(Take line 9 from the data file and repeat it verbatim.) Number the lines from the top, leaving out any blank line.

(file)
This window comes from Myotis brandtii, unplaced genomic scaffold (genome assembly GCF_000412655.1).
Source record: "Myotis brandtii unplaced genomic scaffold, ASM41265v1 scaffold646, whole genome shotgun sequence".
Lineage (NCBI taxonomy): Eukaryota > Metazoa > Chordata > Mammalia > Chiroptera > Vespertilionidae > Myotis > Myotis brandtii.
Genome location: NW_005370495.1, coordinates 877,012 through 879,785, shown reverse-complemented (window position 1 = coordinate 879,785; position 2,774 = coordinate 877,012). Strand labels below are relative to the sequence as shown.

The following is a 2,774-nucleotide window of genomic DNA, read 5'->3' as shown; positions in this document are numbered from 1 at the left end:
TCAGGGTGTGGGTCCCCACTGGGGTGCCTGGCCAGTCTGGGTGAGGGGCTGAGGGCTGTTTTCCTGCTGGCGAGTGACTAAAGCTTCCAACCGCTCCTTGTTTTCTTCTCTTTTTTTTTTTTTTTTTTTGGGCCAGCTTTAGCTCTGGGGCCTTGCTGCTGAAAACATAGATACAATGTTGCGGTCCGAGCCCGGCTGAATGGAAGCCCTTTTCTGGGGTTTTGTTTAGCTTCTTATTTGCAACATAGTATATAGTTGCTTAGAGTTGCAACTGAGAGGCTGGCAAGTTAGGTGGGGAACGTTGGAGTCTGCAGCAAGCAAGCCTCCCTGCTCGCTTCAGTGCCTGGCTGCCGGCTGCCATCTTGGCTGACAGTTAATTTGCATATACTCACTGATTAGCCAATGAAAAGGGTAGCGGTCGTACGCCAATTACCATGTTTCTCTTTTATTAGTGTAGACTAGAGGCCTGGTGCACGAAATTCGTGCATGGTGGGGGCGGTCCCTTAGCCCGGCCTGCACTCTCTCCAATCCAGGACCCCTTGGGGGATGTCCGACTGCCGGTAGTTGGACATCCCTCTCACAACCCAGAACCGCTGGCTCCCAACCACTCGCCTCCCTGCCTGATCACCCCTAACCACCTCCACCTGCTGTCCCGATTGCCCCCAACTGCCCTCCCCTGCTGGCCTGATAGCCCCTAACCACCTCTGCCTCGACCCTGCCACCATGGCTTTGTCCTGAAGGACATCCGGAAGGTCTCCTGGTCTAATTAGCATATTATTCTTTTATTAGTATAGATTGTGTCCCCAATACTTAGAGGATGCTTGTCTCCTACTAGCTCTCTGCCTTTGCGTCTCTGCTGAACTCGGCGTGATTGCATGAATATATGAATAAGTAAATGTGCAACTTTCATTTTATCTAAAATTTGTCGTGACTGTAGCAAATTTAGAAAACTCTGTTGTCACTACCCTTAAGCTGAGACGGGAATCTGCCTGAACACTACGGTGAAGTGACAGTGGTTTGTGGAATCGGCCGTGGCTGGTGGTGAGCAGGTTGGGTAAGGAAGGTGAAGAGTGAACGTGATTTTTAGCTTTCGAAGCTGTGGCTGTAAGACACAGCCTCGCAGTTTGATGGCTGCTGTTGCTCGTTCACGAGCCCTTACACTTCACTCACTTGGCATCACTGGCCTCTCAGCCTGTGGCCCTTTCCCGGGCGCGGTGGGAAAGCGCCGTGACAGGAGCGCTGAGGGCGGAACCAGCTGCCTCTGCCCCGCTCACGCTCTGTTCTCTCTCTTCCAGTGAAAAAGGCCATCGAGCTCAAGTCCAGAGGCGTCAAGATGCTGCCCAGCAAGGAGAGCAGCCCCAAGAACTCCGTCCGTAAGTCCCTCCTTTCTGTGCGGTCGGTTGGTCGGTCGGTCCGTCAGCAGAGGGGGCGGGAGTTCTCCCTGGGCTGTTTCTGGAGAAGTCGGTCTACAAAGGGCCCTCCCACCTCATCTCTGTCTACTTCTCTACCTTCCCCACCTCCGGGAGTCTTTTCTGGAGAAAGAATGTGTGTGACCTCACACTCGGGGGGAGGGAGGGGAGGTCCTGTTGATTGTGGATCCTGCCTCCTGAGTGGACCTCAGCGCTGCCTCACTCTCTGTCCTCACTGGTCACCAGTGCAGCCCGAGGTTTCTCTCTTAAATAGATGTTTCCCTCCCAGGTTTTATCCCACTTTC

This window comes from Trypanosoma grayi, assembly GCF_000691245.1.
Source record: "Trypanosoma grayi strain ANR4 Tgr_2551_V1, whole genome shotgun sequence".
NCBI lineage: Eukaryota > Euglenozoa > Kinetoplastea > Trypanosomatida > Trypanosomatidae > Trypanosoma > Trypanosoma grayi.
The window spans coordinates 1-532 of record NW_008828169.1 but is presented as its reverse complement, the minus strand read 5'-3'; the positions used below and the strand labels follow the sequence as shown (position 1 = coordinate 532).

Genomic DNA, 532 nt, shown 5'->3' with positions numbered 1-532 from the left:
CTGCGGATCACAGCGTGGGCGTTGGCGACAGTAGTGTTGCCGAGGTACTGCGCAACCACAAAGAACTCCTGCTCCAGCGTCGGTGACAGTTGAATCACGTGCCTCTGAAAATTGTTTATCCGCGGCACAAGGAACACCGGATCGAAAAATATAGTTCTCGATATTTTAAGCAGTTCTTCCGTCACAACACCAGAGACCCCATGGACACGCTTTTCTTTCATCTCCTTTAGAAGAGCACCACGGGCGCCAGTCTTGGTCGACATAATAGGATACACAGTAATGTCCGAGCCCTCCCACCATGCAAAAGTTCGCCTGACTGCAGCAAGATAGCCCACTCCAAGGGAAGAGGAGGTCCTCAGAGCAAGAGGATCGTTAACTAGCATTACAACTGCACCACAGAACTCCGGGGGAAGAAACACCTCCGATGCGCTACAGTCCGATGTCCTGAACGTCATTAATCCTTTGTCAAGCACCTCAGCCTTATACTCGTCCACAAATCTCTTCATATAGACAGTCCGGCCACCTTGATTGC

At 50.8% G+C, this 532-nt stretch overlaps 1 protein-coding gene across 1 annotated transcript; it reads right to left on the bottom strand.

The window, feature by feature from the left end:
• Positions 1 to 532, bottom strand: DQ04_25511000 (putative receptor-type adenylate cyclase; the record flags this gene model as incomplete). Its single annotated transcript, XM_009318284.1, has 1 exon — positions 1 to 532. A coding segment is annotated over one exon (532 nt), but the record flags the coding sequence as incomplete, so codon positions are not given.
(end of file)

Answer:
NCBI lineage: Eukaryota > Euglenozoa > Kinetoplastea > Trypanosomatida > Trypanosomatidae > Trypanosoma > Trypanosoma grayi.